Every term, the cool kids in DramSoc got to do a Brecht or a Beckett for an audience of about seven and to rave reviews from the university paper's drama critic, who smoked a pipe and referred to himself entirely unselfconsciously as 'channelling the late, great Kenneth Tynan'. Every term, the less cool but more commercially-minded members of the society underwrote the inevitable losses of Great Art with a play that guaranteed bums-on-seats: the people of Norwich would turn out for endless Coward or Wilde at a tenner a ticket and so we balanced the books. Credibility was sacrificed on the altar of a full-house and cash-flow traded for predictably poor notices: there was little evidence of a Tynan-shaped Spirit Guide in the critic who wrote after the first night of The Importance of Being Earnest, 'Jonty Jones' Algernon Moncrieff has all the aplomb of a wet Labrador in a production neither important nor earnest.' Fortunately, no one read the University newspaper, and as any actor will tell you, rapturous applause trumps a would-be hack's savaging any day of the week. Fortunately, as long as it was Wilde or Coward and nothing too avant-garde, and you said the lines and didn't fall over the furniture, the good people of Norwich would still come and see it, regardless of how you tinkered with the detail, and were very good at clapping, particularly if you added a strong clacque of parents to the middle of the stalls.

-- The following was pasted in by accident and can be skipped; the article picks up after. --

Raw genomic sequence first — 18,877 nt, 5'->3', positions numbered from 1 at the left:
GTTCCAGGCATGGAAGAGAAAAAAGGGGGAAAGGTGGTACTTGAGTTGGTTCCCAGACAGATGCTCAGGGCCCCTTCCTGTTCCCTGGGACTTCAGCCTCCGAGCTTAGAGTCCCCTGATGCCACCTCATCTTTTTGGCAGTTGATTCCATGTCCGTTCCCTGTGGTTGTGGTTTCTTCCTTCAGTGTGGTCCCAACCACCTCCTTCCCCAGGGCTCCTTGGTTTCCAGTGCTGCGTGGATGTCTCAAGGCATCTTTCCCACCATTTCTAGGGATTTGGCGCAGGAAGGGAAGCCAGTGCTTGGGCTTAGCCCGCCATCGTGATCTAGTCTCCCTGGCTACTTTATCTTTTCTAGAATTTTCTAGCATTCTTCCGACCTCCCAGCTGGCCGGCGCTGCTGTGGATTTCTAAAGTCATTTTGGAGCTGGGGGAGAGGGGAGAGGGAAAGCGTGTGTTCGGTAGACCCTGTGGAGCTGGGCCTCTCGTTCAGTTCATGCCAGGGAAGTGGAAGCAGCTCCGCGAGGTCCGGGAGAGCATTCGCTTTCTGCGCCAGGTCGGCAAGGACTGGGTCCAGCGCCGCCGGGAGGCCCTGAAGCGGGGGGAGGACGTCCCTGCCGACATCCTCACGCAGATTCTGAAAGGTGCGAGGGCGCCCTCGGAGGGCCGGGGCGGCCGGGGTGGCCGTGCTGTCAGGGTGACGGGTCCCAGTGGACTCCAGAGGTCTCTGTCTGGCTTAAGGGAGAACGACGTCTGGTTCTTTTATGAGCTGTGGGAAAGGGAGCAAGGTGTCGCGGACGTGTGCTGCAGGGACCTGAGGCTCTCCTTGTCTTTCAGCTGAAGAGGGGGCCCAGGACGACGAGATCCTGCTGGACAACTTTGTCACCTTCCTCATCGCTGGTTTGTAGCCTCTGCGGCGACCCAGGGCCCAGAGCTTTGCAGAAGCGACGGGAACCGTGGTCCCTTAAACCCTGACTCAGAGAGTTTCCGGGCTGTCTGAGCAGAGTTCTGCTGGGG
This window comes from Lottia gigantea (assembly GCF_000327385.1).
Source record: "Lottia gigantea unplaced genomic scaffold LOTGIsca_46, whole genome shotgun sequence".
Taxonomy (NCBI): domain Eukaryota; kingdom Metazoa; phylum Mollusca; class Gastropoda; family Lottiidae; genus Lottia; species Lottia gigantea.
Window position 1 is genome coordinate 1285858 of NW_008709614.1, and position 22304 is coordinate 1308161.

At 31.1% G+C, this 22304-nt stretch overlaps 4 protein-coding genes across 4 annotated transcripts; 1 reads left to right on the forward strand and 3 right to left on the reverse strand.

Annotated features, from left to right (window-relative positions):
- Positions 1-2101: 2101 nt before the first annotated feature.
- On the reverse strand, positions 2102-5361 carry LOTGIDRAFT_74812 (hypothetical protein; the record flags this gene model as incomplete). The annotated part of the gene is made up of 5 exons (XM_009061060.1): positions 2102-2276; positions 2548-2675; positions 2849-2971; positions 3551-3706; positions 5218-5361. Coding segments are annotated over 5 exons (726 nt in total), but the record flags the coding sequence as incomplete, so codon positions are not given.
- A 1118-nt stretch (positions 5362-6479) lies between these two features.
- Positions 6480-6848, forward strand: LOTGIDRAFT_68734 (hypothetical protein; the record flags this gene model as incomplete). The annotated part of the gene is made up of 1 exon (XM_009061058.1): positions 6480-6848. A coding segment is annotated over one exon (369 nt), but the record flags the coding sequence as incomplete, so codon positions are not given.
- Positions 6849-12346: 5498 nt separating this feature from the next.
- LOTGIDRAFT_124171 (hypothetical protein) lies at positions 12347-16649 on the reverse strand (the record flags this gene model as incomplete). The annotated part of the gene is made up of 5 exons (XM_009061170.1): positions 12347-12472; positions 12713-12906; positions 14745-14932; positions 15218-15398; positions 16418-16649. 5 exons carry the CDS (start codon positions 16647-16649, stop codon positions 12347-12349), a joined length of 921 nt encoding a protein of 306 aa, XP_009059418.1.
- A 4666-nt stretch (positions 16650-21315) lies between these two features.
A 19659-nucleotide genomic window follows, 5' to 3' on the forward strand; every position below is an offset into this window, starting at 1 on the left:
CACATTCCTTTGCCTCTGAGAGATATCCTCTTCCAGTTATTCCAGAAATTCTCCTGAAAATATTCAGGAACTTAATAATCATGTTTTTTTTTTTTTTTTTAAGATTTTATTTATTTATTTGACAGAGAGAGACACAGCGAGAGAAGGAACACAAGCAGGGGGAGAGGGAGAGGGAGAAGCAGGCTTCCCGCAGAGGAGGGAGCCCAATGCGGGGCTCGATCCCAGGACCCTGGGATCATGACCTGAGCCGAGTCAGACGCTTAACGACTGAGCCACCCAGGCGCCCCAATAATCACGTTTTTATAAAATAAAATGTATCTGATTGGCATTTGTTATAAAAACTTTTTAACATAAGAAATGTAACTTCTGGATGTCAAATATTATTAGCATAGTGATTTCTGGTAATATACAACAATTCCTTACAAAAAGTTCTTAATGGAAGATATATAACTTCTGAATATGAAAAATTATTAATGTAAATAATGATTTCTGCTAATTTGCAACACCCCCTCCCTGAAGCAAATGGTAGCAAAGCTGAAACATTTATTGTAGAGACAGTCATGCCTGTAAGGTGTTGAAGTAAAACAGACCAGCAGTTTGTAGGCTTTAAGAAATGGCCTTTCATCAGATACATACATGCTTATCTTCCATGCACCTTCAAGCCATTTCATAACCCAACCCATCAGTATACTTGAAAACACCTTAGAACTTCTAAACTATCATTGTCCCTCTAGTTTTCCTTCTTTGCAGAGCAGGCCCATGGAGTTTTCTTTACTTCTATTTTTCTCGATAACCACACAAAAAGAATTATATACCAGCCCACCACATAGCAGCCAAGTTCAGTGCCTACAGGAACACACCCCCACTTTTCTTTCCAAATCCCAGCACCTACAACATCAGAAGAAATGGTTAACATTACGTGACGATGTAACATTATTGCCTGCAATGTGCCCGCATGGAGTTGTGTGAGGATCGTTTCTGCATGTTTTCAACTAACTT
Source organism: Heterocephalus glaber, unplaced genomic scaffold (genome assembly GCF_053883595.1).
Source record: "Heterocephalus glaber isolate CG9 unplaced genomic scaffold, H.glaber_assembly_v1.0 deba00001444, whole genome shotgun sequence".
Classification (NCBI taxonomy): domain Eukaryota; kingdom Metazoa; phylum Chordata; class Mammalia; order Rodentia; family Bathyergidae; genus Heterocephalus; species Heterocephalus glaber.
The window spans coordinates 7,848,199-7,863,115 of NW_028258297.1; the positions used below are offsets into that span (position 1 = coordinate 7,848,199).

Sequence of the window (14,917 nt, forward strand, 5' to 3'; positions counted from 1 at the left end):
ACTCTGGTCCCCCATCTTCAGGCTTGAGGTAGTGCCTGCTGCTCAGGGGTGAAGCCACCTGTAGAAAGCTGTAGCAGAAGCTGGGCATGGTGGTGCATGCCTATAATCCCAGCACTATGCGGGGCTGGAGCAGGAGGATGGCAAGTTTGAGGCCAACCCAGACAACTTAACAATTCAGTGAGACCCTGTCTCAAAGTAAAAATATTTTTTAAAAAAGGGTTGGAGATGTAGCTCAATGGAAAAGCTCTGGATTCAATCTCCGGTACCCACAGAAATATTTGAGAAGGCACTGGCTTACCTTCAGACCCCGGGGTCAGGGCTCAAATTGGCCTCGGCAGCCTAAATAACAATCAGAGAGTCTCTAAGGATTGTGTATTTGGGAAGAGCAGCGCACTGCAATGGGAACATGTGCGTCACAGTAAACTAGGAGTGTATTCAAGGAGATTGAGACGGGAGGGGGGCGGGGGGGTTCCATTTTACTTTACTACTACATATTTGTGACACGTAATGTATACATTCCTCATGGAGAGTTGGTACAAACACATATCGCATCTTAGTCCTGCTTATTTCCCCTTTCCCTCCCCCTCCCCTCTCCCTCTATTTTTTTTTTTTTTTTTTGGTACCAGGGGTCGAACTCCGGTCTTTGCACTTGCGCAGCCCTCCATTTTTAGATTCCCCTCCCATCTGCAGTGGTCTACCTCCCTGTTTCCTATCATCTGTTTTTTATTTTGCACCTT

So there we were, less than three weeks to curtain up, full of enthusiasm, telling ourselves that saying our lines against the thrash of drum and guitar was good practice for projecting to the back of the circle, as Jonty Jones became more and more frustrated by the delivery of the play's most famous line, his tweeds bristling with artistic ill temper.

'Let me hear it again.'

Lady Bracknell burst into noisy tears at the very moment the rehearsal room door was flung open by a skinny, long-haired, rather grubby looking man - be-jeaned and be-leathered. 'What the fucking fuck is this?' he said. 
'Lemmy. Blimey. I mean, gosh, Mr erm ... Lemmy,' Jonty Jones glided obsequiously towards Motorhead's lead singer, flicking back the Brideshead hair, 'How do you do?'